Lexington takes to the streets for annual MLK march

Thousands of marchers took to downtown streets during the Dr. Martin Luther King, Jr. Freedom March on Monday, January 20, 2020, in downtown Lexington, Kentucky. Photo by Rick Childress | Staff

Hailey Peters

The Lexington community gathered Monday in a display of unity to commemorate the life and legacy of civil rights activist Dr. Martin Luther King Jr.

The miles-long celebration was a collaborative effort presented by the University of Kentucky and the Lexington-Fayette Urban County Government. Since classes at UK were canceled for the holiday, several prominent administrative members of the university’s staff were present, including Provost David Blackwell and President Eli Capilouto.

“[Today is] a day to remember the legacy of Dr. King,” said UK Spokesperson Jay Blanton. “It reminds us of all the work we still have to do to create a truly diverse and inclusive community of belonging and love for everybody.”

Terry Allen, UK’s Assistant Vice President for Institutional Equity within UK’s Office of Institutional Equity and Equal Opportunity, is the head organizer of the event and has been for several years.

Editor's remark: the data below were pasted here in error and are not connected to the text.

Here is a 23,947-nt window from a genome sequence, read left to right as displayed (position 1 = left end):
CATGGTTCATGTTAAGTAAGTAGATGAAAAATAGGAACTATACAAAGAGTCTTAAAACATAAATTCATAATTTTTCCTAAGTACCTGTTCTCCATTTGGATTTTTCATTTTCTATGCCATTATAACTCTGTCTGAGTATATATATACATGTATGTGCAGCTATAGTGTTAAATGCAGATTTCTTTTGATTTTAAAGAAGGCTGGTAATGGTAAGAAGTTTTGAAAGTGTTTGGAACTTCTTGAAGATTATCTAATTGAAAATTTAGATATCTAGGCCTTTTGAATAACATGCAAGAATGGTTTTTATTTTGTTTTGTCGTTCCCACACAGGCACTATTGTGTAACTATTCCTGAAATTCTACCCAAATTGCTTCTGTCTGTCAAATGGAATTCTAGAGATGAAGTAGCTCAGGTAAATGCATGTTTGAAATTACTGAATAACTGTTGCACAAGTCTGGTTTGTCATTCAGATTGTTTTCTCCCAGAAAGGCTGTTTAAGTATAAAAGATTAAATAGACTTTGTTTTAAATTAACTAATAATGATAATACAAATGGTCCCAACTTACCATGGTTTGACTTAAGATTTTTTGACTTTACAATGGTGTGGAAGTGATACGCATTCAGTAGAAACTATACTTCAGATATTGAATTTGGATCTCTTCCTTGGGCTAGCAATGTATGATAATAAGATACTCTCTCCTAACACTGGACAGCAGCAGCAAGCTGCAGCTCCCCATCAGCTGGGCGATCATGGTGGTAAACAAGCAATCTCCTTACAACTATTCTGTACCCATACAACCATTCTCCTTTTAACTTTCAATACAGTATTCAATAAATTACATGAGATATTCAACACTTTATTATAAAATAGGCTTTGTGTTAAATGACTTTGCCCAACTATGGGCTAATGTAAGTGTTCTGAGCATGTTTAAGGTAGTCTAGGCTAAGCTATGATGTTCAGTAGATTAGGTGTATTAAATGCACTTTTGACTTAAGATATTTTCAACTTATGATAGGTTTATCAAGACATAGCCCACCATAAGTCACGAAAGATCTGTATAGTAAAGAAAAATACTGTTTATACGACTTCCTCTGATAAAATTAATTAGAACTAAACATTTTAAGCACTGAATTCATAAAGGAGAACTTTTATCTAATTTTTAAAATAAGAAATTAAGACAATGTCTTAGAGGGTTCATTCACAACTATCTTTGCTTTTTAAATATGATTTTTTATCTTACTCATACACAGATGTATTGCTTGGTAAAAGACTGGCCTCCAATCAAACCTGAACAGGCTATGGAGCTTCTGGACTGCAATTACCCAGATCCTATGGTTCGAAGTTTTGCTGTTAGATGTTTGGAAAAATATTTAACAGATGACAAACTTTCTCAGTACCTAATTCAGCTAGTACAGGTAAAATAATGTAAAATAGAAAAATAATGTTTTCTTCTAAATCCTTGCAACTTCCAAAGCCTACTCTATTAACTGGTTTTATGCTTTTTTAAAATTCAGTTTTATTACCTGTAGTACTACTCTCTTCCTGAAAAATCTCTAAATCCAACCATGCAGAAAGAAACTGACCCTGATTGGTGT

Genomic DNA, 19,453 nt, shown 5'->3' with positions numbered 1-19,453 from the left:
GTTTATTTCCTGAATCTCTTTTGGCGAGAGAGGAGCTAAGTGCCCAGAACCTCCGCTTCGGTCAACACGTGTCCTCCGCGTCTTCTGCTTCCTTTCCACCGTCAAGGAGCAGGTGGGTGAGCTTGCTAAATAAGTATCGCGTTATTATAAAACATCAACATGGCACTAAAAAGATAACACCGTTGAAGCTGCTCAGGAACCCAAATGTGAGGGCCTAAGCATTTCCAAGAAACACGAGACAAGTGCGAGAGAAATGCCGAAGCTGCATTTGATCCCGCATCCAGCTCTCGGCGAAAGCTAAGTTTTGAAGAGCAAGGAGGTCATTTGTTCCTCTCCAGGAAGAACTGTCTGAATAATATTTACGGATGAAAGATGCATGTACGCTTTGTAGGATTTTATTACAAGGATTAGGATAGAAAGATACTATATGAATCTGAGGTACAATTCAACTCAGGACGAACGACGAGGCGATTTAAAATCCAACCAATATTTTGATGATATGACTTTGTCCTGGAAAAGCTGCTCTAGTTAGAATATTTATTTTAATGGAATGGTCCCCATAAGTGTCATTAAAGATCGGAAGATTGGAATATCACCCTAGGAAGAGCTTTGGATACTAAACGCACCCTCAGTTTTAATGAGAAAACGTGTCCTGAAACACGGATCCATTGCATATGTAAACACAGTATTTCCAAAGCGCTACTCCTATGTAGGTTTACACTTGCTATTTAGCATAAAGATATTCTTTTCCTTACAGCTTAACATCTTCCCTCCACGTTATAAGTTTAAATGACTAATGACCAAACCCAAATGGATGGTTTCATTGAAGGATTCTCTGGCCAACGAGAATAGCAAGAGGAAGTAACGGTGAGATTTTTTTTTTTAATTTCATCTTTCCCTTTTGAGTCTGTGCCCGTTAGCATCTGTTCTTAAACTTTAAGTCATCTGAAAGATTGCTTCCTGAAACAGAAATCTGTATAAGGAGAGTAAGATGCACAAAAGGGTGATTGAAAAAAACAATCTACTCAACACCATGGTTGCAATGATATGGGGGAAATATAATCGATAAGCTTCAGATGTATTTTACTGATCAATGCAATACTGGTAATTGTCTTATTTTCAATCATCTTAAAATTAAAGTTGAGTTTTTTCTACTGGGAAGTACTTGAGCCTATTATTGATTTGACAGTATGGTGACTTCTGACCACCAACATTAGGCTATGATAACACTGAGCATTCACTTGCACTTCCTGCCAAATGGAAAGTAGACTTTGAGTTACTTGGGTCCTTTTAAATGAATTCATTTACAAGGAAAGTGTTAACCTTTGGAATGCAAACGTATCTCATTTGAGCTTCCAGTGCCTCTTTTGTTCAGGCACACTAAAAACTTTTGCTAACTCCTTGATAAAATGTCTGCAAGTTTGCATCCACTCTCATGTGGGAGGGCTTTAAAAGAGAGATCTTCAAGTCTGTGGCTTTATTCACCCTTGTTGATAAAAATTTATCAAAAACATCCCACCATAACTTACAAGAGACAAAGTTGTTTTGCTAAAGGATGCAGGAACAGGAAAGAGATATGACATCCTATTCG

“This event is unity,” Allen said. “I have spoken so many times about a sense of community, a sense of hope. It’s…people coming together from all over and from all walks of life for a common purpose, and that is to commemorate the legacy of Martin Luther King Jr.”

After a large crowd of hundreds of marchers gathered in front of Heritage Hall within downtown’s Lexington Center, the march was led down West Vine Street in the early morning snow flurries. Marchers held signs promoting everything from gun safety, equality of race and income to reproductive healthcare.

As marchers passed various office buildings and construction sites downtown, workers within would stop what they were doing to wave and clap at the march, cheering on the participants.

Stevie Lyndek, a senior social work major at UK, said that she believed the purpose of the march was to remind people why the Civil Rights movement happened and that the work is still not done.

“I’m here for the same reason that I think most of us are here,” Lyndek said. “We all want to honor Dr. King. I think that if more people in the world were like him that we could collectively be in a much better place each and every day.”

After just under an hour, participants reconvened inside of Heritage Hall, where they took in a musical tribute from the Lexington-born neo-soul artist DONNIE.

The main highlight of the presentation in Heritage Hall was the keynote address presented by Rev. Delman L. Coates, Senior Pastor of Mt. Ennon Baptist Church in Clinton, Md. Coates also serves as the president of the national policy board known as the Black Church Center for Justice & Equality.

Coates’ speech was called “The Fierce Urgency of NOW!” In his speech, he echoed Allen’s mission for the holiday event. Coates emphasized the importance of the holiday is to remind every person in America that the work done by King decades ago was only the start of what people should be focusing on doing every day in order to bring King’s dream of peace and equality to life.